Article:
“It was the best of times, it was the worst of times, it was the age of wisdom, it was the age of foolishness, it was the epoch of belief, it was the epoch of incredulity, …”

I had officially hit rock bottom. Bounced.  And slammed back down several times again.

I had no where to go but to God.  I was told to read the Big Book (which I’d had in the back of my jeep unread for 36 months) and follow the steps.  I rolled out of bed onto my knees every morning and prayed to start my day, begging for God to take it away from me.  I had no idea if He would. I don’t even think I had faith that He would.  I didn’t understand how God could take it away.  But the book said to do it and I was desperate.  So every cold, New England morning in February and March of 2014 I rolled from my bed to the floor and prayed.

So when the Wise-man gestured towards Jesus, Aaron questioned “the babe? But I do not understand.”  

The wise-man replied, “It is not necessary to understand.  Just go to Him.”

So he picked up his broken lamb in his arms and desperately begged for help.  Just as I picked up my broken life in my arms and begged for help.  Both of our prayers were answered.

Brennan Manning referred to us recovering alcoholics as saved sinners and Ragamuffins.  One of my favorite quotes from Brennan is, “the Ragamuffin knows repentance is not what we do in order to earn forgiveness; it is what we do because we have been forgiven.” The order is so important.  I have such strong faith in God today and every day wake up, pray, and aim to live like Jesus.  It’s not so God will accept me.  I do it because He already did.  He saved me when I was at my worst. God took away an addiction. The obsession towards my next drink was gone.  I looked back at the worst, loneliest three months of my life, full of hurt and self pity, hatred for myself and accountable to know one for the first time in over ten years when I got home alone at night….yet not once did I consider drinking.  The only answer I had was the prayers.  God took it from me.

At my What’s Good About Today meeting yesterday on Christmas Eve so many in the room talked of God.  A newcomer Matt questioned whether his neighbors thought he was crazy for seemingly talking to himself each night as he smokes cigarettes outside praying out loud to God.  Rodney, who regularly declares, “God save me a drunk, God save me a drunk, God save me a drunk.” And then there is Rick, reminds me of Christopher Lloyds character Reverend Jim from the classic TV show Taxi, just celebrated two years sober.  One woman this week admitted that Rick used to scare her as he consistently peppers his comments with colorful four letter words. Yet he’s the one whose comments I look forward to most as there’s always wisdom in there sorounded by some chaos.  Almost every time Rick speaks he’ll bewilder at how that despite of himself it’s God’s grace that keeps him sober.  He always leaves me thinking.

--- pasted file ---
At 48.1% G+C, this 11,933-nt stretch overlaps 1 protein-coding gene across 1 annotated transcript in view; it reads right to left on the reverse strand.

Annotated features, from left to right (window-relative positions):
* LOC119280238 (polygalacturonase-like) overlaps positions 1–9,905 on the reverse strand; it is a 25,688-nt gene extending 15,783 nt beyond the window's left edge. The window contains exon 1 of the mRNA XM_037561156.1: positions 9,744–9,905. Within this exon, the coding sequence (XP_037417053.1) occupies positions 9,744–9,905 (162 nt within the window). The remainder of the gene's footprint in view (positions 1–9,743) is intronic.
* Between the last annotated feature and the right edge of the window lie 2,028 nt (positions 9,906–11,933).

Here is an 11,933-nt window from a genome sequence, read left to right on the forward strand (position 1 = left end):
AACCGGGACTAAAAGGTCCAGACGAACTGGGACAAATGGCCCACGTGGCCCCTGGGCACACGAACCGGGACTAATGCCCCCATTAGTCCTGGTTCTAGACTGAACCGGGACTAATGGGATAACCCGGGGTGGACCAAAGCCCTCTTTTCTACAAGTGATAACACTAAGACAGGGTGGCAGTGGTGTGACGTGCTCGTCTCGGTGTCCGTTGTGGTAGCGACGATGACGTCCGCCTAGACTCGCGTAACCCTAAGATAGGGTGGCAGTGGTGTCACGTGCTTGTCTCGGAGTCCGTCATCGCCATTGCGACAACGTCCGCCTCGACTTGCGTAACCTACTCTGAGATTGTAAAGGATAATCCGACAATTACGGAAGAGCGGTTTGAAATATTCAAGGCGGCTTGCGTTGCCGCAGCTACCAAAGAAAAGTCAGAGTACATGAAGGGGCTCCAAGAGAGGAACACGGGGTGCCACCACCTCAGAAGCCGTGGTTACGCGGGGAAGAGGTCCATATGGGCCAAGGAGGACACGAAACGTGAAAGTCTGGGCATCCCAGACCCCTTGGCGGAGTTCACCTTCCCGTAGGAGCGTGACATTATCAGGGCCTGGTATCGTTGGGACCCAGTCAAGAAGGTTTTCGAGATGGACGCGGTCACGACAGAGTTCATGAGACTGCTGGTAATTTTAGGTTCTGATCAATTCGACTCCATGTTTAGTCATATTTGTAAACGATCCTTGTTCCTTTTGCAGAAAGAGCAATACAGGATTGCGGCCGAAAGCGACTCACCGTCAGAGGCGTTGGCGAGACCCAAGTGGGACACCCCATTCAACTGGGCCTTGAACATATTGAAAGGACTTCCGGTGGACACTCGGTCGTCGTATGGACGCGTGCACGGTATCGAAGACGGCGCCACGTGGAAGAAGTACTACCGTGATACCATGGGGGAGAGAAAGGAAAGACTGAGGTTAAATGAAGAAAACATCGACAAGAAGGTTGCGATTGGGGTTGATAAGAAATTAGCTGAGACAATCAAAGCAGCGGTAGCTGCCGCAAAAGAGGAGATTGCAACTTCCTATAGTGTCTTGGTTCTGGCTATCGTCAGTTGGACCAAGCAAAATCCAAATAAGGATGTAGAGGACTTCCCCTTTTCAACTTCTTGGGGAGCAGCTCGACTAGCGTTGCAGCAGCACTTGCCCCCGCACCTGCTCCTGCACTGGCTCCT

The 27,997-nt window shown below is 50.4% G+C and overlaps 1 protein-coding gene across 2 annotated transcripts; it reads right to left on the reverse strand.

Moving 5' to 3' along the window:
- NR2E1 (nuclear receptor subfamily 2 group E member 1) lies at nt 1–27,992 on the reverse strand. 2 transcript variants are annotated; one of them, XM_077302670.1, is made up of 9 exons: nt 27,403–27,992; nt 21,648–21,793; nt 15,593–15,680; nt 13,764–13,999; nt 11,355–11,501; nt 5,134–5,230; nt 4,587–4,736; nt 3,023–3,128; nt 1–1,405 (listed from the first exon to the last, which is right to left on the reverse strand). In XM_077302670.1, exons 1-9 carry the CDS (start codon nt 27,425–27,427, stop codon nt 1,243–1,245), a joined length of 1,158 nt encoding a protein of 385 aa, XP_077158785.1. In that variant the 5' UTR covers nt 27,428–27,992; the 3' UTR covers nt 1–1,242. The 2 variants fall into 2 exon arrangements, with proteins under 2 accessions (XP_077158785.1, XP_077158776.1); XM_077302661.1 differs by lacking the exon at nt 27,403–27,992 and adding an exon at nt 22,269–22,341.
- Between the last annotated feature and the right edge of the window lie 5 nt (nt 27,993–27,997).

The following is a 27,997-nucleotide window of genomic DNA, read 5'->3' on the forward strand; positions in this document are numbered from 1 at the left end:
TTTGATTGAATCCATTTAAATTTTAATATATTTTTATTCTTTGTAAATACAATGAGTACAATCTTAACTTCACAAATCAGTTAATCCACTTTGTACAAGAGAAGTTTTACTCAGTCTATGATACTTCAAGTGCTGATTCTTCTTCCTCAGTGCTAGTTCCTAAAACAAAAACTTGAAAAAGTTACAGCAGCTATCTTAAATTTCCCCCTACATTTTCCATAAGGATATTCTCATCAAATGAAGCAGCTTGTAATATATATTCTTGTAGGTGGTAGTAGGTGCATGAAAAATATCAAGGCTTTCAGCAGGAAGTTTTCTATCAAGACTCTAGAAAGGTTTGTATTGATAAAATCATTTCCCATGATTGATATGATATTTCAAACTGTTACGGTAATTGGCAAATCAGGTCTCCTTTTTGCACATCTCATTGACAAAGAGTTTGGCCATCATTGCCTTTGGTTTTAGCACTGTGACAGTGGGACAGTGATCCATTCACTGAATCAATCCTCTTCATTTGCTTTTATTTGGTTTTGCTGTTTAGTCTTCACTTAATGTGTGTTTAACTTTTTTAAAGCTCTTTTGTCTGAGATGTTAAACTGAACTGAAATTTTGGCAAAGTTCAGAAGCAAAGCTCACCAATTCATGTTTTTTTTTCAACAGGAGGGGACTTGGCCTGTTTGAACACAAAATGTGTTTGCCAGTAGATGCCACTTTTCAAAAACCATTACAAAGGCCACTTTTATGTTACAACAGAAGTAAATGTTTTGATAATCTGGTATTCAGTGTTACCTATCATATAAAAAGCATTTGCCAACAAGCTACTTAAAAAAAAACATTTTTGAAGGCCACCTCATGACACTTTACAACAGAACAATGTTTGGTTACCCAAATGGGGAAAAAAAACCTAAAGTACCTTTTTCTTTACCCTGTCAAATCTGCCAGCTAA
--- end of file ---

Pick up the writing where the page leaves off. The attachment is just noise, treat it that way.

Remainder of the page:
Yesterday at WGAT when it came to my turn to speak I highlighted that so many that day credited God for their sobriety.  We’re not sober because of our willpower or strength.  We had sobriety because we hit a point so weak and desperate that we made the decision to surrender.  We gave it to God.

 …and “the babe” saved us.  

I can’t tell you why this story brought me to tears long before I was Saved.  We Ragamuffins ask and God saves us from our addiction.  He saves us from our broken lives consequences from our own self will and a broken world. Whether an addiction, depression, history of abuse, guilt, resentment or fears we each carry a heavy, broken lamb.  Who isn’t a Ragamuffin, a saved-sinner in need of God’s grace?  Aren’t we all sinners carrying our broken lamb desperate for God’s grace?   I am a Ragamuffin no different than The Little Drummer Boy.   Aaron was also a Ragamuffin.

Don’t take my word for it. Note the first line in the clip, as the chariot driver screams at Aaron, “Out of my way Ragamuffin!”

The Little Drummer Boy video clip

Merry Christmas and may God bless us, every one!
Greg, RagamuffinDad


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2 thoughts on “The Little Drummer Boy…is me

  1. Merry Christmas to you Greg!

    And thank you for this great reflection. How the story of the drummer boy and your personal discovery of the “magic” of recoverybmake for a really good post! I enjoyed this very much.

    You’re getting me thinking about my first sober Christmas. In a really good and grateful to be where I am today kind of way. This is a great Christmas read for the posse!

    Like